Biden rallies Irish Americans to Hispanic immigrants’ cause

US vice-president’s folksy speech to Irish audience had a political purpose

US president Barack Obama and vice-president Joe Biden shake hands on arriving at a reception for Taoiseach Enda Kenny in the White House this week. Photograph: Mike Theiler/via Bloomberg

US president Barack Obama and vice-president Joe Biden shake hands on arriving at a reception for Taoiseach Enda Kenny in the White House this week. Photograph: Mike Theiler/via Bloomberg

 

President Barack Obama remarked at the festivities during Enda Kenny ’s visit to Washington DC this week that only a new pope could keep his Catholic and Irish American vice-president Joe Biden away from an Irish party in the White House.

Biden was back from Rome in time, however, to host a breakfast for Kenny on Wednesday morning. The vice-president got another opportunity to savour the St Patrick’s week atmosphere at a special lunch in New York on Thursday to mark the induction of six prominent Americans into the Irish America magazine’s Hall of Fame.

Biden himself was one of the inductees this year along with former ambassador Jean Kennedy-Smith, former congressman Bruce Morrison and the hotelier and newly elected chair of the American Ireland Fund, John Fitzpatrick.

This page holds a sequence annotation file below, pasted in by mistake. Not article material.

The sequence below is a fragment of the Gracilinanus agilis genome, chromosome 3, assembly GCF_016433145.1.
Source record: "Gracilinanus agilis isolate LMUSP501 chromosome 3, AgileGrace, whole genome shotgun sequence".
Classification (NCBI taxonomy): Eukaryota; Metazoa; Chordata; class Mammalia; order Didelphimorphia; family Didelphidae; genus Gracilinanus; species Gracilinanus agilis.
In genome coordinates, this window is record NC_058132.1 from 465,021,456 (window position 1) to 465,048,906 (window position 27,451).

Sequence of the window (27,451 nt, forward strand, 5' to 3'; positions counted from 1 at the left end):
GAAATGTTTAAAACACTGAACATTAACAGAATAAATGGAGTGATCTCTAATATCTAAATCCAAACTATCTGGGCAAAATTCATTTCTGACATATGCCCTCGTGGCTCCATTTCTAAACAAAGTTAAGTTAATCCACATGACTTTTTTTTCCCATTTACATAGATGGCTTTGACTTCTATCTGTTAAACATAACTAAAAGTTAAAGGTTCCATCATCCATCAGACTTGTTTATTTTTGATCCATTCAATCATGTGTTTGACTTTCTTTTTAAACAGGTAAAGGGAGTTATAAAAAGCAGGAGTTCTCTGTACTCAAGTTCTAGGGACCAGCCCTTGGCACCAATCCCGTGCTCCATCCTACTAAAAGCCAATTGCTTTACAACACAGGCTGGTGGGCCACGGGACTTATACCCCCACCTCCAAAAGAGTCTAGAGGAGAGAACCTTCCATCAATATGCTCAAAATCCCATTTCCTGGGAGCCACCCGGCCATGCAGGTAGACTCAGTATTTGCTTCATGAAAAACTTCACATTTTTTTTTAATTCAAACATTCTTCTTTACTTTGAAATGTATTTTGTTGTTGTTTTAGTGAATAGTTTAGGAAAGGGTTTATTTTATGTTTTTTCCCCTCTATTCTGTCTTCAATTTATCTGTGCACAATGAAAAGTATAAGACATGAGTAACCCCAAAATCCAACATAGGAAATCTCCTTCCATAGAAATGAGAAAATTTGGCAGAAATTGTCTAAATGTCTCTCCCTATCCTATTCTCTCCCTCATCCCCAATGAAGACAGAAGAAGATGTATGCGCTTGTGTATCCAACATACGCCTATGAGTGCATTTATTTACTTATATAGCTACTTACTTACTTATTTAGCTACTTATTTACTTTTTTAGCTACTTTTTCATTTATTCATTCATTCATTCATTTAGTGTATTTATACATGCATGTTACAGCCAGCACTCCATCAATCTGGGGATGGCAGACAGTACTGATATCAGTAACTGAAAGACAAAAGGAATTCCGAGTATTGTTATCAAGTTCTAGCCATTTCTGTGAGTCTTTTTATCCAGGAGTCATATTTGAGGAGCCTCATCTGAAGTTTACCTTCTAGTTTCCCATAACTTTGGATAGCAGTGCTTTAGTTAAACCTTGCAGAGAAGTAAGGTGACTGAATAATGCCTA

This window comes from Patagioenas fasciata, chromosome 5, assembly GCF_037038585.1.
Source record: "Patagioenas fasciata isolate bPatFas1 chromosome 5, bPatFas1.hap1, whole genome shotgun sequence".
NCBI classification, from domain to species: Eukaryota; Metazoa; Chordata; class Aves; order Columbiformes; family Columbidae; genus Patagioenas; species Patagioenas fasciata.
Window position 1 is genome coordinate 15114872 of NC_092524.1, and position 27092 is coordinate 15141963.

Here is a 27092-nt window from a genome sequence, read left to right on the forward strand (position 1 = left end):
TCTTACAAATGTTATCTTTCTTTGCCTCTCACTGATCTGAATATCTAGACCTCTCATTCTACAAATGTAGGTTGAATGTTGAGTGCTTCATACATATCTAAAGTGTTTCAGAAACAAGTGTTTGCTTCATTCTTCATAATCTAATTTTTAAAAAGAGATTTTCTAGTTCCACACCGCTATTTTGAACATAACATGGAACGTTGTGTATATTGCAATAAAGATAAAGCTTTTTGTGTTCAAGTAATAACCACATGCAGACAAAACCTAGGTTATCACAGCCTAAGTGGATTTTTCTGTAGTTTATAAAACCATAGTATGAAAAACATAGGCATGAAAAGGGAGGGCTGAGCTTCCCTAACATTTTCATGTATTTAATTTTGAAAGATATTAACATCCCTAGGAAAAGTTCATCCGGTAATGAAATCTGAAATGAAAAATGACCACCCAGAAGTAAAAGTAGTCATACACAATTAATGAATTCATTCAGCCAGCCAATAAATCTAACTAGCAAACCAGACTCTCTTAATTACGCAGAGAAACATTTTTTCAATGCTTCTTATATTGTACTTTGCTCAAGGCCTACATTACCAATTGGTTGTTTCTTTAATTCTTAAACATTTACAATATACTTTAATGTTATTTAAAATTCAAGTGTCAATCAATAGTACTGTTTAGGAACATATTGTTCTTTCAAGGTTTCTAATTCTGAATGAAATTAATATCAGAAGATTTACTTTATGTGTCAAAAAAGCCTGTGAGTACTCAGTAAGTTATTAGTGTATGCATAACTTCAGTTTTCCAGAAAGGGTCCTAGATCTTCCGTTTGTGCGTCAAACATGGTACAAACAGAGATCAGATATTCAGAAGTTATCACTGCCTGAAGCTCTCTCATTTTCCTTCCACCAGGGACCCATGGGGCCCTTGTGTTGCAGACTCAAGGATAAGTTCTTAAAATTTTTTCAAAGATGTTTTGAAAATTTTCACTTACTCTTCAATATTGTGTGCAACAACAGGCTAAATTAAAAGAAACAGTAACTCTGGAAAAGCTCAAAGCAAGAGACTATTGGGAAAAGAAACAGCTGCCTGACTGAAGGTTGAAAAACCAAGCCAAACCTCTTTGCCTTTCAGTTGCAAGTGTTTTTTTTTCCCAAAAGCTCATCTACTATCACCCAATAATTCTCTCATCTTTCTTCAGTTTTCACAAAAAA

The vice-president was also the keynote speaker at Thursday’s lunch and he used the event well, not only to reconnect with his Irish-American base but also to say something significant about how Irish America should play a key role in supporting the Obama administration’s proposals for immigration reform. Irish America should do so, he said, not just because of the 50,000 undocumented Irish in the United States but because the Irish emigration story should inform Irish American understanding of the plight of the 11 million illegal Hispanics and Asians now stuck in immigration limbo in the US.

Biden, who was born in the Irish American heartland of Scranton, Pennsylvania, has strong Irish roots. In a piece for the most recent edition of Irish America magazine the genealogist Megan Smolenyak put the vice-president as roughly five-eights Irish. His mother’s entire family tree traces to Ireland with the other eighth coming from his father’s side.

His most prominent links are with the Cooley Peninsula in Co Louth from where his mother’s grandfather Owen Finnegan came. A blind musician who arrived in New York on his own on May 31st, 1849, he began making a new life for himself as a shoemaker and brought his family over a year later.

Irish heritage
Biden spoke of the impact his extensive Irish heritage had on his upbringing. His grandaunt Greta inculcated a boyish anger and terror in him for the atrocities committed by the Black-and-Tans, although she never set foot in Ireland.